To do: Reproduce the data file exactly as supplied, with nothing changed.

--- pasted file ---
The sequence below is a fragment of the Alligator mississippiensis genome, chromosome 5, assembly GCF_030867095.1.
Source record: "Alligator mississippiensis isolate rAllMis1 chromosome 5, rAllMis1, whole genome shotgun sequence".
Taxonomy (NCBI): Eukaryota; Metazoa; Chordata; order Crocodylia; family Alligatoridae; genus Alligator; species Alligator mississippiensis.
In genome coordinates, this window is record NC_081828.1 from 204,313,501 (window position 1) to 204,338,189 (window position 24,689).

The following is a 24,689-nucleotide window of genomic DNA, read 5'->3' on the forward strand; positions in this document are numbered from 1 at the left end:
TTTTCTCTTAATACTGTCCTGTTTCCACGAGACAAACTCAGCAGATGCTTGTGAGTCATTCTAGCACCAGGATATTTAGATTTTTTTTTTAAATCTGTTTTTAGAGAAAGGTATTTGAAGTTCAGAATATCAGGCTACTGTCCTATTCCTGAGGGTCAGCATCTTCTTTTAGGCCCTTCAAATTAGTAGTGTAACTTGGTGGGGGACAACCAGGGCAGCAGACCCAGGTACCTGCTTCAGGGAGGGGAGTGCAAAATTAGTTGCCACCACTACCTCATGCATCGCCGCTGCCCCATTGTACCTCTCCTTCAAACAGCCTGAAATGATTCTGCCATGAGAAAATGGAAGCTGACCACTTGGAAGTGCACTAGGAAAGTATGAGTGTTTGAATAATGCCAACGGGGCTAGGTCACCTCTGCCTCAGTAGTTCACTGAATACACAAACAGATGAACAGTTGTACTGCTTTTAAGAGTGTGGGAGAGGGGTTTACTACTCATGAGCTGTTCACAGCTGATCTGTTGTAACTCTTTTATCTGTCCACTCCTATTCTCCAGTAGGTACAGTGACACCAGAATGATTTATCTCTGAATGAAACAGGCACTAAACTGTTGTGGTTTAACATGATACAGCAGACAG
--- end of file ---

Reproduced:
The sequence below is a fragment of the Alligator mississippiensis genome, chromosome 5, assembly GCF_030867095.1.
Source record: "Alligator mississippiensis isolate rAllMis1 chromosome 5, rAllMis1, whole genome shotgun sequence".
Taxonomy (NCBI): Eukaryota; Metazoa; Chordata; order Crocodylia; family Alligatoridae; genus Alligator; species Alligator mississippiensis.
In genome coordinates, this window is record NC_081828.1 from 204,313,501 (window position 1) to 204,338,189 (window position 24,689).

The following is a 24,689-nucleotide window of genomic DNA, read 5'->3' on the forward strand; positions in this document are numbered from 1 at the left end:
TTTTCTCTTAATACTGTCCTGTTTCCACGAGACAAACTCAGCAGATGCTTGTGAGTCATTCTAGCACCAGGATATTTAGATTTTTTTTTTAAATCTGTTTTTAGAGAAAGGTATTTGAAGTTCAGAATATCAGGCTACTGTCCTATTCCTGAGGGTCAGCATCTTCTTTTAGGCCCTTCAAATTAGTAGTGTAACTTGGTGGGGGACAACCAGGGCAGCAGACCCAGGTACCTGCTTCAGGGAGGGGAGTGCAAAATTAGTTGCCACCACTACCTCATGCATCGCCGCTGCCCCATTGTACCTCTCCTTCAAACAGCCTGAAATGATTCTGCCATGAGAAAATGGAAGCTGACCACTTGGAAGTGCACTAGGAAAGTATGAGTGTTTGAATAATGCCAACGGGGCTAGGTCACCTCTGCCTCAGTAGTTCACTGAATACACAAACAGATGAACAGTTGTACTGCTTTTAAGAGTGTGGGAGAGGGGTTTACTACTCATGAGCTGTTCACAGCTGATCTGTTGTAACTCTTTTATCTGTCCACTCCTATTCTCCAGTAGGTACAGTGACACCAGAATGATTTATCTCTGAATGAAACAGGCACTAAACTGTTGTGGTTTAACATGATACAGCAGACAG